12 Do you order postural studies before or after a treatment (OMT) trial? l Order films / obtain full work up if any red flags for serious or progressive disease l if no red flags, treat first –psoas and quadratus spasm, other compensatory changes may make postural study invalid if not treated first

13 Basic Treatment Techniques l release locked left SI l muscle energy for left upslipped ilium and pubic tubercle l balanced ligamentous tension for left acetabulum l muscle energy and myofascial release for compensatory lumbar and thoracic curves l suboccipital and OA myofascial releases

14 Recheck: l Standing Flexion test: –positive right? Left? Equal? l Leg length: –long on right? Left? Equal? l Back and leg pain significantly diminished l Continues to have somewhat awkward gait

15 What would you do next? l prescribe a 3mm (initially) heel lift for short leg syndrome: l prescribe a half inch heel lift for short leg syndrome l send the patient home with stretching exercises and a follow-up appointment in 2 weeks l measure legs from greater trochanters to lateral malleoli l order postural films

16 So you want standing postural studies... l Sacral tilt 1/4 inch to the right l right leg shorter by 3/8inch (9mm) l compensatory lumbar scoliosis with apex to the right l weight bearing line anterior to the 1st sacral segment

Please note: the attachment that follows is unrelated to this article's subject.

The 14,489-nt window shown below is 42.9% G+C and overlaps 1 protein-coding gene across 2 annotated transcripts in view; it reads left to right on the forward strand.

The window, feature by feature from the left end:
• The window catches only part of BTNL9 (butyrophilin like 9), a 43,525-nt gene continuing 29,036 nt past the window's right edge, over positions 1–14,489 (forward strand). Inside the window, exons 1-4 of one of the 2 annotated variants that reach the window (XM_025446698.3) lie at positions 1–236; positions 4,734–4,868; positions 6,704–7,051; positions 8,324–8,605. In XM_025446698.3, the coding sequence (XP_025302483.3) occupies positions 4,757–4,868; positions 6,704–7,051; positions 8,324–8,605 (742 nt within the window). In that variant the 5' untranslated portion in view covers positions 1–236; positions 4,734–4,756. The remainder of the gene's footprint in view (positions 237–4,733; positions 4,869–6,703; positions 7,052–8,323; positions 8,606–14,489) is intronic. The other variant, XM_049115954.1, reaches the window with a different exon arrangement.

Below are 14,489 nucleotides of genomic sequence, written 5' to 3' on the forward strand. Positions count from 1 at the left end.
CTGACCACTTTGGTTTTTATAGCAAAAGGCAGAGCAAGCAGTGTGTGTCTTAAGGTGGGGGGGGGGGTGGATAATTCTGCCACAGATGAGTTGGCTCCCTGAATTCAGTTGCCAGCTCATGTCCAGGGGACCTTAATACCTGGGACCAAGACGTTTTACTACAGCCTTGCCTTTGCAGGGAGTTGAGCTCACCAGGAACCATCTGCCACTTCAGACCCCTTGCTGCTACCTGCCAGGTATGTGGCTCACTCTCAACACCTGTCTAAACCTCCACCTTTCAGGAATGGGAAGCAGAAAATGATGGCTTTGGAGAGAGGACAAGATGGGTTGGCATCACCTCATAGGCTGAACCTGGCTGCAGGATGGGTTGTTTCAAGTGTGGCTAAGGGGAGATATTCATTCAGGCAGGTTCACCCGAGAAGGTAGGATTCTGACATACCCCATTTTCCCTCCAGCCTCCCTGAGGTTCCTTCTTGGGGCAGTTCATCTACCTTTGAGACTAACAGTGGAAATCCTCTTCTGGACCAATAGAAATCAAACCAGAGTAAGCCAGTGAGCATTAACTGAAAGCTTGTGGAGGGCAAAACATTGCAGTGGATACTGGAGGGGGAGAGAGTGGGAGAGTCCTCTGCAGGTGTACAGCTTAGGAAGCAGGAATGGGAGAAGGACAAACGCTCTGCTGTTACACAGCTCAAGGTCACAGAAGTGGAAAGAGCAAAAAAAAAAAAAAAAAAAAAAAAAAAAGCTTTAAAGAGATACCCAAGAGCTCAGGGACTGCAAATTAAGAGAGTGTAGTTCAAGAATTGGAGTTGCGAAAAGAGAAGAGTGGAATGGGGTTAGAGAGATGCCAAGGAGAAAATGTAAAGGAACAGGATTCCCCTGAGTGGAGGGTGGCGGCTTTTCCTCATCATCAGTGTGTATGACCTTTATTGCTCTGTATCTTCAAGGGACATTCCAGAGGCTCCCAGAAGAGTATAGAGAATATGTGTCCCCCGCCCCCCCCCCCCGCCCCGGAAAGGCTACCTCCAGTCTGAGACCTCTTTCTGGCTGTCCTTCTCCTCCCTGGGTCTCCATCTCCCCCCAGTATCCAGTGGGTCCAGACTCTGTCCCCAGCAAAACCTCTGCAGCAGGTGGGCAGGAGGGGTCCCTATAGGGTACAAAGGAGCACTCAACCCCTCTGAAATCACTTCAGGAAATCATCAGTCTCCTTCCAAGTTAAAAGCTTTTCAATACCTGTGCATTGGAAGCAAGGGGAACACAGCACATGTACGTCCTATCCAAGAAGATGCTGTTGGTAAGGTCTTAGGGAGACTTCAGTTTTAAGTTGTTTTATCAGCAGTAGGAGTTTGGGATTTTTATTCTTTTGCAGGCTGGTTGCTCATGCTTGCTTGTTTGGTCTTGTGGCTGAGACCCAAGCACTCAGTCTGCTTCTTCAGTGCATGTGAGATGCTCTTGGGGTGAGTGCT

17 Now what would you like to try? l Lift right side or left side? –heel lift, 9mm –heel lift, 6mm –heel lift, 3mm –Ischial lift, 6mm –ischial lift, 3mm

18 Calculating amount of lift l initial estimate only l function is more important than symmetry l final amount of lift should be equal or less than Sacral base unleveling duration + compensation

19 Exceptions/Hints l Traumatic or surgical short leg should be fully corrected as soon as possible –try to achieve symmetry as well as function l hip replacement can lead to a long leg on the operated side l children tolerate more correction than adults but need frequent rechecking l patients with a small hemipelvis may also need an ischial pad while seated



22 Does the treatment help? l Recheck flexion tests and evaluate lumbar curves –after the patient walks around l evaluate pelvic motion while standing l follow up: –repeat structural exams, treat as needed –patient tolerance (look for new symptoms) –(repeat postural films?)

23 By the way, doc… l always ‘clumsy’ l diagnosed with short leg in childhood l treated with a lift in the right shoe l threw lift away age 15

24 How many short legs are there? l Up to 90% of the population l Are they really short? –The most important finding is the unlevel sacral base –rotation of the innominates often gives the illusion of a short leg –postural adaptations occur throughout the musculoskeletal system, not just in the pelvis

25 How short is too short? l Short leg of 4mm is significant l sacral tilt of 2mm can translate to 4mm out over the femoral head l lumbar tilt or asymmetry of 1mm can be as much as 3-4 mm when carried out to the femoral heads l smaller asymmetries may be significant if patient unable to compensate

26 References l Greenman, PE. Lift therapy: Use and abuse. Postural Balance and Imbalance, AAO publications 1983 pp.123-34 l Heilig, D. Principles of lift therapy. JAOA 1978 Feb; 77(6): 466-72 l Ward, Foundations for Osteopathic Medicine Williams and Wilkins, 1997, pp. 983-90